In the meantime, Ang shared that the Raffles’ Banded Langur Working Group is working closely with NParks and relevant authorities to look at how to deter animals from accessing the road.

This short-term measure could look like pruning trees near the expressway to remove the animal's access to the roadside trees from the forest.

Solutions like building another Eco-Link or implementing rope bridges are not exactly feasible for SLE, said Ang.

"In terms of long term and across Singapore, the priority is to preserve whatever habitats we have. By shrinking the habitats for other purposes, you are reducing the size of the home range of various animals, then they would definitely have to move out of their home range."

Additionally, such incidents can be further prevented by identifying hotspots of animal movements through tracking roadkill or via observation, and strengthening the connectivity between habitats in such areas to make it safer for wildlife to cross.

Smaller population can lead to inbreeding

These two deaths mean the number of Raffles' banded langurs in Singapore have fallen to just 73.

Ang said that this is "concerning" as it means a smaller and less diverse gene pool for the species, which could lead to inbreeding.

Inbreeding is an issue that has already been recorded in the local population, added Ang.

This could lead to reduced fertility, greater vulnerability to diseases, genetic disorders and higher infant mortality.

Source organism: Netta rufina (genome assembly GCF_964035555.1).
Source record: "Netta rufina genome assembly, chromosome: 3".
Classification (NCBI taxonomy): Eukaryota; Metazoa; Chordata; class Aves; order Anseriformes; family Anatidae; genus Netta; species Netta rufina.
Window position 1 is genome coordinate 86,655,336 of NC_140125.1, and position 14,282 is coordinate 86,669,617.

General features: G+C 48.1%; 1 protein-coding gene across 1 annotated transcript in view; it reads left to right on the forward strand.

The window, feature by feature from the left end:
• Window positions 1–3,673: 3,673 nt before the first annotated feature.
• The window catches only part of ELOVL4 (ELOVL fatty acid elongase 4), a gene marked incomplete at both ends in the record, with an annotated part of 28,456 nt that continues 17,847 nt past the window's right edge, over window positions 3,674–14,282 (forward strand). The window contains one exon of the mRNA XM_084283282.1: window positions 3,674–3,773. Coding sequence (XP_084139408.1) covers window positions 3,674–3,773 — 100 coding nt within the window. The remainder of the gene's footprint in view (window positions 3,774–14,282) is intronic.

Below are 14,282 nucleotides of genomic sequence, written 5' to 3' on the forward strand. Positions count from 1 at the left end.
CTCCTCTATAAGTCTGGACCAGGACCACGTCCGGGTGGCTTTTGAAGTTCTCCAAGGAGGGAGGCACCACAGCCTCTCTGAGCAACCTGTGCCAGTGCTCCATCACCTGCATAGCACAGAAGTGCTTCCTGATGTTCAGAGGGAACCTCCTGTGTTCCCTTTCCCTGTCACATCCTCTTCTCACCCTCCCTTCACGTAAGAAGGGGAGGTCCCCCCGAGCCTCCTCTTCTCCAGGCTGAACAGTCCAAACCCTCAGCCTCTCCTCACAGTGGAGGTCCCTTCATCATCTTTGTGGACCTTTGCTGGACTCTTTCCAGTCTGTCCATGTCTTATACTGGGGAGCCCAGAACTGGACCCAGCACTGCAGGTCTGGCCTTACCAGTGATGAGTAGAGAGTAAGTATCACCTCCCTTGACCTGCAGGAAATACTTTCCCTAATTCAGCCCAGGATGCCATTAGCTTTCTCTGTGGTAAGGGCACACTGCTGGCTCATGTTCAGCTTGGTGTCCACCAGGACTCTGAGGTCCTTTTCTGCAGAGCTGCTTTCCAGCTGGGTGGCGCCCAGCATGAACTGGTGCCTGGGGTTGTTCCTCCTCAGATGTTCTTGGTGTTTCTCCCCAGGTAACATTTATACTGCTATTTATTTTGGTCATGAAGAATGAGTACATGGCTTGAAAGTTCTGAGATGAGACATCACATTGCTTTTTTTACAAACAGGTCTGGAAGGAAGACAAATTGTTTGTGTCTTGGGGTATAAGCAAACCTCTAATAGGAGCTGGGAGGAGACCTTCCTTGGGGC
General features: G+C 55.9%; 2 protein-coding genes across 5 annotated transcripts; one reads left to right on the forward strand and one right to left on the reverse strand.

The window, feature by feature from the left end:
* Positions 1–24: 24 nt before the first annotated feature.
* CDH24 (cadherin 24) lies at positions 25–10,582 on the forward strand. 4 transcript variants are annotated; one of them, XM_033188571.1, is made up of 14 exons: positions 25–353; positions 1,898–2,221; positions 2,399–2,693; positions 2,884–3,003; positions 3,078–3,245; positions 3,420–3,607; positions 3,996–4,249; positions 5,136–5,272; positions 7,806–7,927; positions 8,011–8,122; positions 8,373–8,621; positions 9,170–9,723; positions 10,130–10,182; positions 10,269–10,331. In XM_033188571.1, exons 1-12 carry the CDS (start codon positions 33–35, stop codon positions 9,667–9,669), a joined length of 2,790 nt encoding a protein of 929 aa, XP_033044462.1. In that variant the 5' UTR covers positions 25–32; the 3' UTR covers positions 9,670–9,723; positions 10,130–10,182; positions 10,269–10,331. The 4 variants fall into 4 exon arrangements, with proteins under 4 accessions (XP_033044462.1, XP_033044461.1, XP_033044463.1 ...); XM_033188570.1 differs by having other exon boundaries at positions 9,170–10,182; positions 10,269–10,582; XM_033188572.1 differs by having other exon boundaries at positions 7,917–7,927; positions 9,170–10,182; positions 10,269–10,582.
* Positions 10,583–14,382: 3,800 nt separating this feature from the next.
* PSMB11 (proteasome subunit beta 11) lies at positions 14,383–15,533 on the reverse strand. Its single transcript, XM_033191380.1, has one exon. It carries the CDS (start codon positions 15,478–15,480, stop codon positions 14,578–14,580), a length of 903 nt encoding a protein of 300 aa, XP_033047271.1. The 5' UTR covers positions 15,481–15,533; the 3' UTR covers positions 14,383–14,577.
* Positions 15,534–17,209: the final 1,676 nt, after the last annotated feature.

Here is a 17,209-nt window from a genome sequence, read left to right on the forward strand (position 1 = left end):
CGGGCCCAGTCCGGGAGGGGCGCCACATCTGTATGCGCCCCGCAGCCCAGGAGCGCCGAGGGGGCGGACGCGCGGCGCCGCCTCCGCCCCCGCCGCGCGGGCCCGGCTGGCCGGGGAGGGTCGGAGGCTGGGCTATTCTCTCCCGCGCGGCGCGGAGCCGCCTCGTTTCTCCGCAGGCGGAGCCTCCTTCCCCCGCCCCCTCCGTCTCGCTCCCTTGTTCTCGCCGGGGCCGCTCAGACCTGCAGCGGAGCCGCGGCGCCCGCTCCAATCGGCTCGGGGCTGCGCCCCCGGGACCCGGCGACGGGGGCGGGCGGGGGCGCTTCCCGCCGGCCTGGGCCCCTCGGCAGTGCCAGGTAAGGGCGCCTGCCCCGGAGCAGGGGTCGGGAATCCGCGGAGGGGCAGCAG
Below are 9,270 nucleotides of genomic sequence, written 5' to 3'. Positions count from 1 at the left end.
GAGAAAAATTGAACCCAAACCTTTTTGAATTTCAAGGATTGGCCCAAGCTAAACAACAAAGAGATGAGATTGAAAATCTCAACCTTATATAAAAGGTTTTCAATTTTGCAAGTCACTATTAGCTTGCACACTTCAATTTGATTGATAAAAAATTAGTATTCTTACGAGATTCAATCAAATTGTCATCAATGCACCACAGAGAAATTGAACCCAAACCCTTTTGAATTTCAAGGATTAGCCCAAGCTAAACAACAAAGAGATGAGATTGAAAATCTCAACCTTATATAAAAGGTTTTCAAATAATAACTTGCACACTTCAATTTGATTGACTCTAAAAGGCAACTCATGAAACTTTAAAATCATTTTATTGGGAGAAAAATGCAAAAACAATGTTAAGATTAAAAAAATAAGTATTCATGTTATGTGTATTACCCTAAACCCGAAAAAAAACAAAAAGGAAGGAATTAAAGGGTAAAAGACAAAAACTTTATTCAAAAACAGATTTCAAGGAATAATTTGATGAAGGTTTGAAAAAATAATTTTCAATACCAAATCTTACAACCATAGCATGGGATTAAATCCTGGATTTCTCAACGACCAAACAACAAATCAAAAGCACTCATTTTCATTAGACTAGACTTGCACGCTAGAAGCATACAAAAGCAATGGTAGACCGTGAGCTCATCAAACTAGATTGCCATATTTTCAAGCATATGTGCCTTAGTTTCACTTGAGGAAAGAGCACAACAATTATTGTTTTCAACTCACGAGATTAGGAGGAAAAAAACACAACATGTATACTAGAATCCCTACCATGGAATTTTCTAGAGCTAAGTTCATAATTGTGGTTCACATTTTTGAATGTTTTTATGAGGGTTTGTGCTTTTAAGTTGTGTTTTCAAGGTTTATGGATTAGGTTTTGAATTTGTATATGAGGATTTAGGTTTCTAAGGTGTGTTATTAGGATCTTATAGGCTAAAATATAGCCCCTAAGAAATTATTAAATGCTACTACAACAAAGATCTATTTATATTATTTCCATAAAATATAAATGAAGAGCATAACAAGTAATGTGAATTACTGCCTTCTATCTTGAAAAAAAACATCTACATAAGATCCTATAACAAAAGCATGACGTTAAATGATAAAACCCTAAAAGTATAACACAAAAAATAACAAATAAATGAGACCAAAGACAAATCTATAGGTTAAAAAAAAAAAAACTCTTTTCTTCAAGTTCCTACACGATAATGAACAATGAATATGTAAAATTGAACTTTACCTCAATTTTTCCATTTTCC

The critically endangered species is endemic to Singapore and Malaysia, meaning it is not found anywhere else in the world except in this region.

NParks will monitor situation

In response to Mothership's queries, NParks said that it is in discussions with the Raffles' Banded Langur Working Group and Roadkill Monitoring Group to "monitor the situation and identify mitigating measures to prevent similar incidents".

"With the recent incidents involving the Raffles’ Banded Langurs along the SLE and its proximity to forested areas, we would like to call on motorists driving in the area to drive with caution and be alert to any potential animal crossings.

Members of the public are reminded not to handle injured wild animals on their own. For urgent reports of wildlife requiring rescue, they may contact NParks’ 24-hour Animal Response Centre at 1800-476-1600 or contact us at www.avs.gov.sg/feedback."

NParks said that it has been improving the langurs' habitat through reforestation and enrichment plantings to boost their population.

For example, Thomson Nature Park was sensitively enhanced with the planting of food plant species for the langurs such as the Radermachera pinnata and Nothaphoebe umbelliflora.

Rope bridges have been installed long Old Upper Thomson Road where the langurs have been observed to habitually cross, and in the recent development of Rifle Range Nature Park to facilitate arboreal mammal crossings.

"NParks is also working with the Land Transport Authority on the feasibility of installing rope bridges across other roads in the vicinity of where the Raffles Banded Langur occurs, such as Upper Thomson Road," it added.

Top image by Andie Ang.